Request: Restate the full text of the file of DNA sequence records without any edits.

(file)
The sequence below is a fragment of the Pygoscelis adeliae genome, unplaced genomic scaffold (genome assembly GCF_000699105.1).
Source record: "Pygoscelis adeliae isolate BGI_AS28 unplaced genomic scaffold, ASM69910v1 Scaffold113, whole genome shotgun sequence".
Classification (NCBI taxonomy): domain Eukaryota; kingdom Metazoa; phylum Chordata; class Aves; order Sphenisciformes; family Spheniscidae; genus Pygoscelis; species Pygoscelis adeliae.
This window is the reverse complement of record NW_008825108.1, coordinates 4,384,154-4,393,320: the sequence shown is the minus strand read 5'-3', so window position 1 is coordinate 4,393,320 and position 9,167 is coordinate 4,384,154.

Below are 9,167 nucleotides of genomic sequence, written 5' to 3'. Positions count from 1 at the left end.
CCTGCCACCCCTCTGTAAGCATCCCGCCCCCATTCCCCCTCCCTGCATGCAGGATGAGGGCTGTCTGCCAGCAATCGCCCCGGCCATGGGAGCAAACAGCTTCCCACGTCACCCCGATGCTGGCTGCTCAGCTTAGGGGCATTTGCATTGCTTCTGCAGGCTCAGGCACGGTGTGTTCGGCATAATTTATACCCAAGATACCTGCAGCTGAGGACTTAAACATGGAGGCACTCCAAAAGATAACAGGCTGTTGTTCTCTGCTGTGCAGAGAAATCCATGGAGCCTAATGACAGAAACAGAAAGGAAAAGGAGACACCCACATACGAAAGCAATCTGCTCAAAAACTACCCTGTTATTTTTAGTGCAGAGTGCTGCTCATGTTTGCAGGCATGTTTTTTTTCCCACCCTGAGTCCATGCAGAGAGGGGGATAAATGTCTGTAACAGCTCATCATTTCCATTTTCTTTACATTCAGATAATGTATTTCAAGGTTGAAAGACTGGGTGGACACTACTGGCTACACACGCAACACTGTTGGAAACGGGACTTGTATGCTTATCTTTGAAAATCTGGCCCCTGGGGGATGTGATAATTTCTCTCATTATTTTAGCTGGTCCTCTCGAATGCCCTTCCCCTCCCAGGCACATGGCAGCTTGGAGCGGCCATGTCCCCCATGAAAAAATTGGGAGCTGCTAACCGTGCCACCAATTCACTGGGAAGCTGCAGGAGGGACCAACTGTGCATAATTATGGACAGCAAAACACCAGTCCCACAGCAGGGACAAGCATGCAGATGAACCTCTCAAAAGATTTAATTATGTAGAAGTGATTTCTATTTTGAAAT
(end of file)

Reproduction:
The sequence below is a fragment of the Pygoscelis adeliae genome, unplaced genomic scaffold (genome assembly GCF_000699105.1).
Source record: "Pygoscelis adeliae isolate BGI_AS28 unplaced genomic scaffold, ASM69910v1 Scaffold113, whole genome shotgun sequence".
Classification (NCBI taxonomy): domain Eukaryota; kingdom Metazoa; phylum Chordata; class Aves; order Sphenisciformes; family Spheniscidae; genus Pygoscelis; species Pygoscelis adeliae.
This window is the reverse complement of record NW_008825108.1, coordinates 4,384,154-4,393,320: the sequence shown is the minus strand read 5'-3', so window position 1 is coordinate 4,393,320 and position 9,167 is coordinate 4,384,154.

Below are 9,167 nucleotides of genomic sequence, written 5' to 3'. Positions count from 1 at the left end.
CCTGCCACCCCTCTGTAAGCATCCCGCCCCCATTCCCCCTCCCTGCATGCAGGATGAGGGCTGTCTGCCAGCAATCGCCCCGGCCATGGGAGCAAACAGCTTCCCACGTCACCCCGATGCTGGCTGCTCAGCTTAGGGGCATTTGCATTGCTTCTGCAGGCTCAGGCACGGTGTGTTCGGCATAATTTATACCCAAGATACCTGCAGCTGAGGACTTAAACATGGAGGCACTCCAAAAGATAACAGGCTGTTGTTCTCTGCTGTGCAGAGAAATCCATGGAGCCTAATGACAGAAACAGAAAGGAAAAGGAGACACCCACATACGAAAGCAATCTGCTCAAAAACTACCCTGTTATTTTTAGTGCAGAGTGCTGCTCATGTTTGCAGGCATGTTTTTTTTCCCACCCTGAGTCCATGCAGAGAGGGGGATAAATGTCTGTAACAGCTCATCATTTCCATTTTCTTTACATTCAGATAATGTATTTCAAGGTTGAAAGACTGGGTGGACACTACTGGCTACACACGCAACACTGTTGGAAACGGGACTTGTATGCTTATCTTTGAAAATCTGGCCCCTGGGGGATGTGATAATTTCTCTCATTATTTTAGCTGGTCCTCTCGAATGCCCTTCCCCTCCCAGGCACATGGCAGCTTGGAGCGGCCATGTCCCCCATGAAAAAATTGGGAGCTGCTAACCGTGCCACCAATTCACTGGGAAGCTGCAGGAGGGACCAACTGTGCATAATTATGGACAGCAAAACACCAGTCCCACAGCAGGGACAAGCATGCAGATGAACCTCTCAAAAGATTTAATTATGTAGAAGTGATTTCTATTTTGAAAT